Base it off your salary. That way, you can take your wife's income and spend it on other things (including extra payments if you want) that aren't huge fixed costs.

Now you haven't committed yourselves to having to both work if you have kids (but still an option), and aren't screwed if something happens with one of your jobs or either of your's health.

Also, with record low interest rate, isn't fixed >> ARM for the time being?
Agreed. I'd go a little higher than just his to get into a 15 year loan though.
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Old 05-31-2012, 07:59 AM
 
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Quote:
Originally Posted by snowdenscold View Post
Base it off your salary. That way, you can take your wife's income and spend it on other things (including extra payments if you want) that aren't huge fixed costs.

Now you haven't committed yourselves to having to both work if you have kids (but still an option), and aren't screwed if something happens with one of your jobs or either of your's health.

Also, with record low interest rate, isn't fixed >> ARM for the time being?

I totally agree also. Many two income families over spent during the housing boom. Especially younger families under age 40.

If husband makes $150K and wife makes say $100K with no kids. They try to get the 600K home. And put very little down and still have a $540K mortgage.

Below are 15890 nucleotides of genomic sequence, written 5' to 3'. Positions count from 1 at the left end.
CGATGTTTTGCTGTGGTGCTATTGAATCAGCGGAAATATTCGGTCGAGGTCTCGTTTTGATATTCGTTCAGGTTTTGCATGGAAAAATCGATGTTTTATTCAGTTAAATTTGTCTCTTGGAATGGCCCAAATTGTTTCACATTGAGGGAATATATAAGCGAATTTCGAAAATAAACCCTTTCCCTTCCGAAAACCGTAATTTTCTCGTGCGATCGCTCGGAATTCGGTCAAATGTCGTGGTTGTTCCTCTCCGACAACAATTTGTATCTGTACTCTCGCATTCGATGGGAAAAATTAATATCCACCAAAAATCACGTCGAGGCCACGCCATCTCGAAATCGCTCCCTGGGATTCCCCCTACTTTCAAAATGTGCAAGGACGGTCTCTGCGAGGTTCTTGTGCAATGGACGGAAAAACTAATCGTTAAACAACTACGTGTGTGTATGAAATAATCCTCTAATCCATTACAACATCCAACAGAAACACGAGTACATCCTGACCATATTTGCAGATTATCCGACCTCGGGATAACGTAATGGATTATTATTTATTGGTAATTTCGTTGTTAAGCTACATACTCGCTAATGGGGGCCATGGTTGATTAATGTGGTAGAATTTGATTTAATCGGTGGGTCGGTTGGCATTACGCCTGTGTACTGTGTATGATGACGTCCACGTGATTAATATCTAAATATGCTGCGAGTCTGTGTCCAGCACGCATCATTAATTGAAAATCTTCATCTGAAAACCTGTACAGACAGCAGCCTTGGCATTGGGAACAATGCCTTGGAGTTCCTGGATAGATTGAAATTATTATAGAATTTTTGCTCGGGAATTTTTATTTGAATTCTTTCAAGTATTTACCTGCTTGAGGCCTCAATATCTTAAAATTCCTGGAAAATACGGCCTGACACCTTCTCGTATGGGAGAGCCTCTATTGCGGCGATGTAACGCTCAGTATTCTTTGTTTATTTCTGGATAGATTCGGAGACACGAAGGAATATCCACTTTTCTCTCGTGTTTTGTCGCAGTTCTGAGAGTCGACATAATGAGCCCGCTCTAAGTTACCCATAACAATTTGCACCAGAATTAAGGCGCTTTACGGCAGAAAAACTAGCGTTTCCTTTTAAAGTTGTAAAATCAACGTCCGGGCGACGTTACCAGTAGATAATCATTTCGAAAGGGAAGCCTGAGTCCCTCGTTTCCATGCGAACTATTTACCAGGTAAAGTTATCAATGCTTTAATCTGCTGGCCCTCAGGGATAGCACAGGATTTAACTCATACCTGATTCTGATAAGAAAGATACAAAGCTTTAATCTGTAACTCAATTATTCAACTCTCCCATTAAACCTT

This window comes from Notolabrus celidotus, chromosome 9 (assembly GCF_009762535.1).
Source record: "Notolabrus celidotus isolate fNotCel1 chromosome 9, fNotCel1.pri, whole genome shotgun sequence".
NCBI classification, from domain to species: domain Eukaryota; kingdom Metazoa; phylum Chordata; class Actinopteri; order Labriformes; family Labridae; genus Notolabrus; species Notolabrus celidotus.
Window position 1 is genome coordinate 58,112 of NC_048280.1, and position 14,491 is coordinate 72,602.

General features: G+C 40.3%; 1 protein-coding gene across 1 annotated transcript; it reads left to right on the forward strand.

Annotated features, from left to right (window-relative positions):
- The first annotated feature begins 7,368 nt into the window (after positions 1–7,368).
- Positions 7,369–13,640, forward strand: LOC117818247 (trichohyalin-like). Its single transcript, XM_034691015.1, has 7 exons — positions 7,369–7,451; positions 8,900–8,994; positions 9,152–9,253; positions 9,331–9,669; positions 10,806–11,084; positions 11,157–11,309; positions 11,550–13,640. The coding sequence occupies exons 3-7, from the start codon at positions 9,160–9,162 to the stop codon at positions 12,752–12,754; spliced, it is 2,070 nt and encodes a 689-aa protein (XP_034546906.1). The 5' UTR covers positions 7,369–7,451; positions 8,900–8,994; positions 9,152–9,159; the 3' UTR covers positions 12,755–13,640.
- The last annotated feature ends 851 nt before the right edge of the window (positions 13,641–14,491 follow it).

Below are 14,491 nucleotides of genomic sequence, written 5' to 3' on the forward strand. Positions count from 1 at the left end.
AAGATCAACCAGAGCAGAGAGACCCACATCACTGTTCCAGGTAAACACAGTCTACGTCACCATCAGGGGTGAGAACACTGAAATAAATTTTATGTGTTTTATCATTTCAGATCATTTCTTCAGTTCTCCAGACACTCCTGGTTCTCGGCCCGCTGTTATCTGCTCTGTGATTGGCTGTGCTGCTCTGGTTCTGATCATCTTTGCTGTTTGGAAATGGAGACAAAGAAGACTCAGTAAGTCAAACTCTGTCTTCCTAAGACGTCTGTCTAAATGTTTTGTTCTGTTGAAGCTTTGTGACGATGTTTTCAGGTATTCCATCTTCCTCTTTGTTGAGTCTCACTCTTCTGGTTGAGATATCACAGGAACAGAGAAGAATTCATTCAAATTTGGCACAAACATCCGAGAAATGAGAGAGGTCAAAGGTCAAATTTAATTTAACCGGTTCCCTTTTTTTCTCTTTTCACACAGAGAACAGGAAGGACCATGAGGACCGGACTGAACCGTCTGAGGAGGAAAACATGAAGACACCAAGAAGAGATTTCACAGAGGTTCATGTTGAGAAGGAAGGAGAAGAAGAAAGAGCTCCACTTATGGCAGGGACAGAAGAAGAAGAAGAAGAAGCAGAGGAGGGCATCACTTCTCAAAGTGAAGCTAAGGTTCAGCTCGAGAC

Well life can change, kids etc or lost income. So like this poster said, base your mortgage off one income.

One of my brothers and his wife make a combine income of around $300K. They purchased a 1 million dollar home (they put 400K down) so their mortgage was $600K.

So income of 300K with two incomes easily can afford a 600K. But than they had two kids; his wife hurt her back during one of the pregnancies.

Plus child care expenses, decrease in income.

So he could still afford the mortgage based on his income alone while his wife worked part time for a couple of years until the kids got to pre school age.

If my brother would have put very little down on the million dollar home and been stuck with a 900K mortgage. He would not have been able to afford the 900K mortgage on one income alone.

But a 600K mortgage and will some overtime, he could afford that mortgage basically on one income while his wife recovered from her back injury and the kids got older.

And really this should serve as a prime example why a two income couple family should never stretch their limits to buy a home. Never assume both will continue to make the same money. One could get laid off, have kids, get injured etc.

For single income families like me with 2 kids and a non-working spouse (my wife could always get a job...she just decided to take these years off to raise the kids).

But anyways, for a single income like me (with 3 mouths to fee), I actually would not try to do anything more than 2X your pre tax income and you better have real emergency savings outside of your retirement.
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Old 05-31-2012, 11:02 AM
 
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Thanks! I have received some excellent advice!
The problem was that the realtors also try to egg you onto a higher bracket than you initially think of. I will think these things over slowly and come up with some numbers and then start looking at houses.